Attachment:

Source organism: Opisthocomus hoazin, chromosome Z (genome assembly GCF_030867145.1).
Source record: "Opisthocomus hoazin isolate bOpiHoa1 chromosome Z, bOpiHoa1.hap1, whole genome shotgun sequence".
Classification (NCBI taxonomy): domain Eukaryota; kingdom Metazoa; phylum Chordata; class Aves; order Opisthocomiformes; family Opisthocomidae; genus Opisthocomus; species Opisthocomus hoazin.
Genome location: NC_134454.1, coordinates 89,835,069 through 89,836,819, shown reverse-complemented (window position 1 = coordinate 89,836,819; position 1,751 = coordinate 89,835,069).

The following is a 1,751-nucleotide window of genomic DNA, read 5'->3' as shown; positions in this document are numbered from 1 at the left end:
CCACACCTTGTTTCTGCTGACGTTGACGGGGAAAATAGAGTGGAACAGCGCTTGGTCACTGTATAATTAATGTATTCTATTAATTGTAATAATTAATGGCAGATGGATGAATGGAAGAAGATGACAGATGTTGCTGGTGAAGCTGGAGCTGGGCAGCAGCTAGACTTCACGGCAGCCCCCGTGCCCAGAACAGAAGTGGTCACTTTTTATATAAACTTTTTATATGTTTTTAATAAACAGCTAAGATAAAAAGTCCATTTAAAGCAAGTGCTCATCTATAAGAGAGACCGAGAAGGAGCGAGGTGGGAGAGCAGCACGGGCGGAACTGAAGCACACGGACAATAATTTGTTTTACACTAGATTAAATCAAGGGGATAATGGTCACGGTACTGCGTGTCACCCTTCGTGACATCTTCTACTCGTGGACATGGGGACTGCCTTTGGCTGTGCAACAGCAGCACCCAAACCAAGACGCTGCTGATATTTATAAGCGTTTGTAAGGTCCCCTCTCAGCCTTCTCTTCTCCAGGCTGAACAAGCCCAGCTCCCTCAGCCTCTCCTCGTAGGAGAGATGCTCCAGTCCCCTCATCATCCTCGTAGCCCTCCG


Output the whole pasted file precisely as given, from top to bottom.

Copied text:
Source organism: Opisthocomus hoazin, chromosome Z (genome assembly GCF_030867145.1).
Source record: "Opisthocomus hoazin isolate bOpiHoa1 chromosome Z, bOpiHoa1.hap1, whole genome shotgun sequence".
Classification (NCBI taxonomy): domain Eukaryota; kingdom Metazoa; phylum Chordata; class Aves; order Opisthocomiformes; family Opisthocomidae; genus Opisthocomus; species Opisthocomus hoazin.
Genome location: NC_134454.1, coordinates 89,835,069 through 89,836,819, shown reverse-complemented (window position 1 = coordinate 89,836,819; position 1,751 = coordinate 89,835,069).

The following is a 1,751-nucleotide window of genomic DNA, read 5'->3' as shown; positions in this document are numbered from 1 at the left end:
CCACACCTTGTTTCTGCTGACGTTGACGGGGAAAATAGAGTGGAACAGCGCTTGGTCACTGTATAATTAATGTATTCTATTAATTGTAATAATTAATGGCAGATGGATGAATGGAAGAAGATGACAGATGTTGCTGGTGAAGCTGGAGCTGGGCAGCAGCTAGACTTCACGGCAGCCCCCGTGCCCAGAACAGAAGTGGTCACTTTTTATATAAACTTTTTATATGTTTTTAATAAACAGCTAAGATAAAAAGTCCATTTAAAGCAAGTGCTCATCTATAAGAGAGACCGAGAAGGAGCGAGGTGGGAGAGCAGCACGGGCGGAACTGAAGCACACGGACAATAATTTGTTTTACACTAGATTAAATCAAGGGGATAATGGTCACGGTACTGCGTGTCACCCTTCGTGACATCTTCTACTCGTGGACATGGGGACTGCCTTTGGCTGTGCAACAGCAGCACCCAAACCAAGACGCTGCTGATATTTATAAGCGTTTGTAAGGTCCCCTCTCAGCCTTCTCTTCTCCAGGCTGAACAAGCCCAGCTCCCTCAGCCTCTCCTCGTAGGAGAGATGCTCCAGTCCCCTCATCATCCTCGTAGCCCTCCG